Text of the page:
- An oversized, hardcover, 144-page book that includes brief commentary by Giles Martin and Paul McCartney, numerous photos, and seven excellent essays: “The Path to Pepper,” “The London Underground,” “The World in 1967,” “Sgt. Pepper’s Musical Revolution,” “The Cover Story,” “Sgt. Pepper Arrives,” and “Sgt. Pepper in America.” Also here for each song, including “Strawberry Fields Forever” and “Penny Lane,” are lyrics plus comprehensive details about the composition and the recording sessions.
- A reproduction of the original album cover and the cardboard cutouts that came with it, plus a Sgt. Pepper poster and a reproduction of the aforementioned “Mr. Kite” poster.
The mono and new stereo mixes are being touted as the main attractions here. They’re interesting and occasionally revelatory, and the well-done stereo mix helps to update the sound to today’s standards. To my ears, though, neither of these mixes offers a dramatic change or the chief reason to buy this edition of the album. Much more noteworthy in my view are the Blu-ray’s spectacular 5.1 mixes (including ones in DTS-HD Master Audio), especially those of “Penny Lane” and “Strawberry Fields Forever.” Also terrific is the wealth of previously unreleased studio material, which sheds new light on the Beatles’ creative process; and the book, which is loaded with facts and insights about the album, the band, and the era in which they worked. It’s also well worth having the film, in which George Martin talks in the studio about how various tracks came together and McCartney, Starr, and Harrison colorfully reminisce.
Note to the producers: We’re approaching the 50th anniversary of such other Beatles classics as the White Album and Abbey Road. More, please!
Dean Gitter and the Ute Mountain Gang, Carl Sandberg’s American Songbag 2.0. Despite the 2.0 in the title, Dean Gitter makes no attempt to contemporize his approach on this new recording, which harkens back to pre–folk revival artists like the Weavers and Burl Ives. The 82-year-old Gitter—who sounds a little like the latter and a good deal like Dave Van Ronk—delivers a 21-track, 71-minute program of songs culled from Sandberg’s influential 1927 anthology of American standards. Among them: “Delia’s Gone,” “Days of ’49,” “Times Are Gettin’ Hard,” and “Duncan and Brady.” Gitter—whose claims to fame include having discovered, managed, and produced Odetta—calls the music “renegade folk.” I call it a lot of fun.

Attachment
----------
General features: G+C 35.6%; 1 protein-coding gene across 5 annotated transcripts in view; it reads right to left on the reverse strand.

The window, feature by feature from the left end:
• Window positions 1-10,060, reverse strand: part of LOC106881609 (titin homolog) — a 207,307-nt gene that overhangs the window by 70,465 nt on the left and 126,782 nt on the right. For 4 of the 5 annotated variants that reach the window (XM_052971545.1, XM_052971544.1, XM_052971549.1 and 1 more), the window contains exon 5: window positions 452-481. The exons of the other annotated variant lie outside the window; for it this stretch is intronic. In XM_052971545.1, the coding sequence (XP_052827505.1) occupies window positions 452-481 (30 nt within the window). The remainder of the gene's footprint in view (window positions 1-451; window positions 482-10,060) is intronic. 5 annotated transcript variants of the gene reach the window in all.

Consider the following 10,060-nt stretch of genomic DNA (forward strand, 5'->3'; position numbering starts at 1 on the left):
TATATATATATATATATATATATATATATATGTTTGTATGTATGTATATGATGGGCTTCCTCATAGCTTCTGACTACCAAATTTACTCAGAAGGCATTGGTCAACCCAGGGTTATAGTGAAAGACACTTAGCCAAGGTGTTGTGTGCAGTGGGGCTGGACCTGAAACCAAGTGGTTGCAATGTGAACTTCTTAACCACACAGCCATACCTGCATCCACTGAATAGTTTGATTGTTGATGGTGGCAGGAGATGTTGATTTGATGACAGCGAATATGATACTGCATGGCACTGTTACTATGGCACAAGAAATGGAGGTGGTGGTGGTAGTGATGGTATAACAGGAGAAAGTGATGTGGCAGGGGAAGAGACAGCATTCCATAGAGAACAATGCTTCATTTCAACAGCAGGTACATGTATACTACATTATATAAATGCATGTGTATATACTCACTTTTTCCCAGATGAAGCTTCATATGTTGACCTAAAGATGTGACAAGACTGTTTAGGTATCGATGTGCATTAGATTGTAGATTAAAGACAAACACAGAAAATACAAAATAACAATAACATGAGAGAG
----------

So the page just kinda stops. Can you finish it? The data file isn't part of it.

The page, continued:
Lighthouse Sweden, Silence in the City. Some of the best Americana music these days is coming not from America but rather from Scandinavia and especially Sweden. Witness this quintet, led by married couple Mats and Linda Brandemark. Both of them are distinctive vocalists and their highly accessible, hook-laden music is rock-based but with strong country and pop elements. Cuts like “Silent City,” “Can’t Find My Way,” and “Window to the Sky”—all of which feature ringing guitars and memorable lyrics about relationships—are infectious and impossible to turn off.
Ben Bostick, Ben Bostick. Ben Bostick has clearly done some living and learned some lessons, and he knows how to turn what he’s seen and felt into stories you’ll want to hear. He plays acoustic and electric guitar and harmonica and delivers personality-drenched vocals on this eponymous debut, which features a versatile backup outfit that adds lap steel, piano, organ, electric bass, accordion, slide guitar, fiddle, horns, and more. The all-originals program incorporates such tracks as “The Juggler,” a bouncy romp about a three-timing playboy; “Paper Football,” based on a true story about an ex-girlfriend’s suicide; and the lilting, melancholy “Sweet Thursday.” If you like such artists as Tom Pacheco, Greg Brown, and John Prine, give this guy a shot.
A brilliant brilliant review. Thank you SO much. Until I read your piece, I thought “Lucy in the Sky” was LSD…. not a painting — not to mention all the other wonderful factoids you mentioned. 1967? Yikes! I remember lying on the living room floor, stoned, my wonderful headphones (I forget what kind) glued onto my ears, playing and replaying and replaying the record for hours. And thank you for explaining it was not a concept album. I think the brilliant cover deceived all of us! GREAT piece. Thanks so much.